When deploying a Django application into a real production environment, you will almost always want to use an official packaged release of Django. However, if you’d like to try out in-development code from an upcoming release or contribute to the development of Django, you’ll need to obtain a checkout from Django’s source code repository. This document covers the way the code repository is laid out and how to work with and find things in it.
The Django source code repository uses Subversion to track changes to the code over time, so you’ll need a copy of the Subversion client (a program called svn) on your computer, and you’ll want to familiarize yourself with the basics of how Subversion works. Subversion’s Web site offers downloads for various operating systems, and a free online book is available to help you get up to speed with using Subversion.
The Django Subversion repository is located online at code.djangoproject.com/svn. A friendly Web-based interface for browsing the code is also available, though when using Subversion you’ll always want to use the repository address instead. At the top level of the repository are two directories: django contains the full source code for all Django releases, while djangoproject.com contains the source code and templates for the djangoproject.com Web site. For trying out in-development Django code, or contributing to Django, you’ll always want to check out code from some location in the django directory.
Inside the django directory, Django’s source code is organized into three areas:
If you’d like to try out the in-development code for the next release of Django, or if you’d like to contribute to Django by fixing bugs or developing new features, you’ll want to get the code from trunk. You can get a complete copy of this code (a “Subversion checkout”) by typing:
svn co https://code.djangoproject.com/svn/django/trunk/
Note that this will get all of Django: in addition to the top-level django module containing Python code, you’ll also get a copy of Django’s documentation, unit-test suite, packaging scripts and other miscellaneous bits. Django’s code will be present in your checkout as a directory named django.
To try out the in-development trunk code with your own applications, simply place the directory containing your checkout on your Python import path. Then import statements which look for Django will find the django module within your checkout.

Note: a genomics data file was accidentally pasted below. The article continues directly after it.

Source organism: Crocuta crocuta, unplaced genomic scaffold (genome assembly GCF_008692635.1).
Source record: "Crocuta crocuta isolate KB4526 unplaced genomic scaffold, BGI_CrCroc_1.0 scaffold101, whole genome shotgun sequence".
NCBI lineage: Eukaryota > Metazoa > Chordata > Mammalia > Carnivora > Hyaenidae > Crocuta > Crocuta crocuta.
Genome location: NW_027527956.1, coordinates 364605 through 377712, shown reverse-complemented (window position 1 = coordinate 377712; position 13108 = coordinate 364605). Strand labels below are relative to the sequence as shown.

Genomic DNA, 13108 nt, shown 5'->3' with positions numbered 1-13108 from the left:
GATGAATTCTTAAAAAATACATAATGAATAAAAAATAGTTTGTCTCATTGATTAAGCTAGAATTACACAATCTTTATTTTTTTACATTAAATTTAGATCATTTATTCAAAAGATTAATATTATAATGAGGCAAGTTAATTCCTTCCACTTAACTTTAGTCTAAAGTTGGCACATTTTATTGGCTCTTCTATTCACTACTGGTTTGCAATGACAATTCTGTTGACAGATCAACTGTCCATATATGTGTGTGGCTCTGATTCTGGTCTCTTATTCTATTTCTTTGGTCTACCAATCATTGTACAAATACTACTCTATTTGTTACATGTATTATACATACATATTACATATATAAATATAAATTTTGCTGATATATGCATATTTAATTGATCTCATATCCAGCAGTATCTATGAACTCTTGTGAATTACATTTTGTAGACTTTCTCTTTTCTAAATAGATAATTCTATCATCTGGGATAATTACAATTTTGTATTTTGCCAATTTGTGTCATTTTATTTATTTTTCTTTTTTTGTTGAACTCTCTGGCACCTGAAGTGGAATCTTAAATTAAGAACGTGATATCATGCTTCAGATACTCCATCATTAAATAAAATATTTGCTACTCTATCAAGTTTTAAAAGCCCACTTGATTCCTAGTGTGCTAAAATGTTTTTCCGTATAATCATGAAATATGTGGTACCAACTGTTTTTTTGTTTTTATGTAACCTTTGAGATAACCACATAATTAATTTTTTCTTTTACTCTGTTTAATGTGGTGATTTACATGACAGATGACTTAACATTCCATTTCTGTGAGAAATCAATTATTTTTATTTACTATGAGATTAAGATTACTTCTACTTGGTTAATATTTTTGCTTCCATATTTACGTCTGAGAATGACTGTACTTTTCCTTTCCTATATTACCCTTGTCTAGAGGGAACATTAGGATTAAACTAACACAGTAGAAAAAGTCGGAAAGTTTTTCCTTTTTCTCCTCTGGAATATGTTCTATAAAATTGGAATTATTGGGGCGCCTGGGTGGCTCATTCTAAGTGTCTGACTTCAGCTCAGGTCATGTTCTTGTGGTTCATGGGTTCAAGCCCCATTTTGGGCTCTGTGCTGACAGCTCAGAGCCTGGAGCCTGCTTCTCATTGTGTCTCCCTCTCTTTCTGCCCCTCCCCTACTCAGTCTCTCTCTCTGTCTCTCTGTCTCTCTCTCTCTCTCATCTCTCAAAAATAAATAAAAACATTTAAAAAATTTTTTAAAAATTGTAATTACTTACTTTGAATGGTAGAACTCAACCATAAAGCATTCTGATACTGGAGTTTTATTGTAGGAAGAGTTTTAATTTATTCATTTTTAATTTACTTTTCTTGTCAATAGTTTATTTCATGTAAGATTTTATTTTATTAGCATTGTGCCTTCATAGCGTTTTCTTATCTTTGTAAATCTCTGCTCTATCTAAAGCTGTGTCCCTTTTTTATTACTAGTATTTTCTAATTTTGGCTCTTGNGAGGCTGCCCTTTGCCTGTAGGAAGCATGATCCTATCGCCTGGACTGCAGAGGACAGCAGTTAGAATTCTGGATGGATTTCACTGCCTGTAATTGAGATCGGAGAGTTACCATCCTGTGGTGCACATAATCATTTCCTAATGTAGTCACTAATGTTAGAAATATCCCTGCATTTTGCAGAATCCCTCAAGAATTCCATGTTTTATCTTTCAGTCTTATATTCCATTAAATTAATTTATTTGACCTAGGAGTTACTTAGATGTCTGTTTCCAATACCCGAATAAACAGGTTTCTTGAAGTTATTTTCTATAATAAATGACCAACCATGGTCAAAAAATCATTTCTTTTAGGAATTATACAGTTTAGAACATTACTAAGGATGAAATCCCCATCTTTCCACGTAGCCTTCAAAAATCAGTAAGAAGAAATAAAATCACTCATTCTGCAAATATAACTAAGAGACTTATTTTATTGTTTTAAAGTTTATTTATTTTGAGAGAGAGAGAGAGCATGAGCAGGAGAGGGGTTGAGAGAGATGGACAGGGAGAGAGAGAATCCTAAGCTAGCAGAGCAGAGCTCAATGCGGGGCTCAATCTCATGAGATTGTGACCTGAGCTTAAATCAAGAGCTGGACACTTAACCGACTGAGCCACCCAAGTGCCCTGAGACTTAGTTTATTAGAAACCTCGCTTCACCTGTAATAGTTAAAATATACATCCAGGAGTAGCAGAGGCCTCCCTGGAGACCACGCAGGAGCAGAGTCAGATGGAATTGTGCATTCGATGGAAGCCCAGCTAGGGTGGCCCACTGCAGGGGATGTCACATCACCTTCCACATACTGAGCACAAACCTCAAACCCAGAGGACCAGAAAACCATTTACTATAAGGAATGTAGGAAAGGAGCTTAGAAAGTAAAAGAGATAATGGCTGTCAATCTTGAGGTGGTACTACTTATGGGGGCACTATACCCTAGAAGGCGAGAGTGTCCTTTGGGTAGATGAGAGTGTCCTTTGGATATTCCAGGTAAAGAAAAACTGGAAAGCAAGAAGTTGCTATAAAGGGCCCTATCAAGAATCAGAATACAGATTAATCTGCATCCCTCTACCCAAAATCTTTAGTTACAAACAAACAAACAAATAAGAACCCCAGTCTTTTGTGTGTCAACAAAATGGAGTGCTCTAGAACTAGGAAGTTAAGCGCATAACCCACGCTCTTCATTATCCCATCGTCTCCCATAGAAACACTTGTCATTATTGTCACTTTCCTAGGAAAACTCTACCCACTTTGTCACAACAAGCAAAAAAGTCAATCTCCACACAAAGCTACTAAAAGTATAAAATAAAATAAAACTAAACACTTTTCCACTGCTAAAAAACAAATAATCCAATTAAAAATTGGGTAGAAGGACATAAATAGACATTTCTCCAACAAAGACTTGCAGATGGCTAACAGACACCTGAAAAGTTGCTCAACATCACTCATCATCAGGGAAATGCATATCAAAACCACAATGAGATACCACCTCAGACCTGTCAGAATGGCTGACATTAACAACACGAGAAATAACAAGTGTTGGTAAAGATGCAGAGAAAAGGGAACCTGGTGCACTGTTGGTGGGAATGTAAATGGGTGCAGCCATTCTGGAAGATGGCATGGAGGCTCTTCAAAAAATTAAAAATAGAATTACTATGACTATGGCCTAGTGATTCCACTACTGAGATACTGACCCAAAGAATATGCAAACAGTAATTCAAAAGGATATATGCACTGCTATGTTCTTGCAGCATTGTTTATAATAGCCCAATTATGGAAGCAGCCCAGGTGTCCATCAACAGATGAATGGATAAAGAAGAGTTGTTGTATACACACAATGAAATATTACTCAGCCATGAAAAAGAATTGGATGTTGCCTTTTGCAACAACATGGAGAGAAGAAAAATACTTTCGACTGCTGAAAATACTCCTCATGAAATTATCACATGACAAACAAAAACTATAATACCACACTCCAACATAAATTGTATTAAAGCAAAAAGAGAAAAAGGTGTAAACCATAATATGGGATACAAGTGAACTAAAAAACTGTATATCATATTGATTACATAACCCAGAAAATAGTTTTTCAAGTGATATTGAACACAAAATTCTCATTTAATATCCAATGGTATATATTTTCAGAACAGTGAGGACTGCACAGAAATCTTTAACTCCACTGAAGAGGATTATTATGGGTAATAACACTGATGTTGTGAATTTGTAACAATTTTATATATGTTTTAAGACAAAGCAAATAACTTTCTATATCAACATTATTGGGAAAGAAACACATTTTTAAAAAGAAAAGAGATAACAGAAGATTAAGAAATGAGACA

If you’re going to be working on Django’s code (say, to fix a bug or develop a new feature), you can probably stop reading here and move over to the documentation for contributing to Django, which covers things like the preferred coding style and how to generate and submit a patch.
Django uses branches for two main purposes:
Feature-development branches tend by their nature to be temporary. Some produce successful features which are merged back into Django’s trunk to become part of an official release, but others do not; in either case there comes a time when the branch is no longer being actively worked on by any developer. At this point the branch is considered closed.
Unfortunately, Subversion has no standard way of indicating this. As a workaround, branches of Django which are closed and no longer maintained are moved into the directory django/branches/attic.
For reference, the following are branches whose code eventually became part of Django itself, and so are no longer separately maintained:
Additionally, the following branches are closed, but their code was never merged into Django and the features they aimed to implement were never finished:
All of the above-mentioned branches now reside in django/branches/attic.
In addition to fixing bugs in current trunk, the Django project provides official bug-fix support for the most recent released version of Django, and security support for the two most recently-released versions of Django. This support is provided via branches in which the necessary bug or security fixes are applied; the branches are then used as the basis for issuing bugfix or security releases.
As of the Django 1.0 release, these branches can be found in the repository in the directory django/branches/releases, and new branches will be created there approximately one month after each new Django release. For example, shortly after the release of Django 1.0, the branch django/branches/releases/1.0.X was created to receive bug fixes, and shortly after the release of Django 1.1 the branch django/branches/releases/1.1.X was created.
Prior to the Django 1.0 release, these branches were maintained within the top-level django/branches directory, and so the following branches exist there and provided support for older Django releases:
Official support for those releases has expired, and so they no longer receive direct maintenance from the Django project. However, the branches continue to exist and interested community members have occasionally used them to provide unofficial support for old Django releases.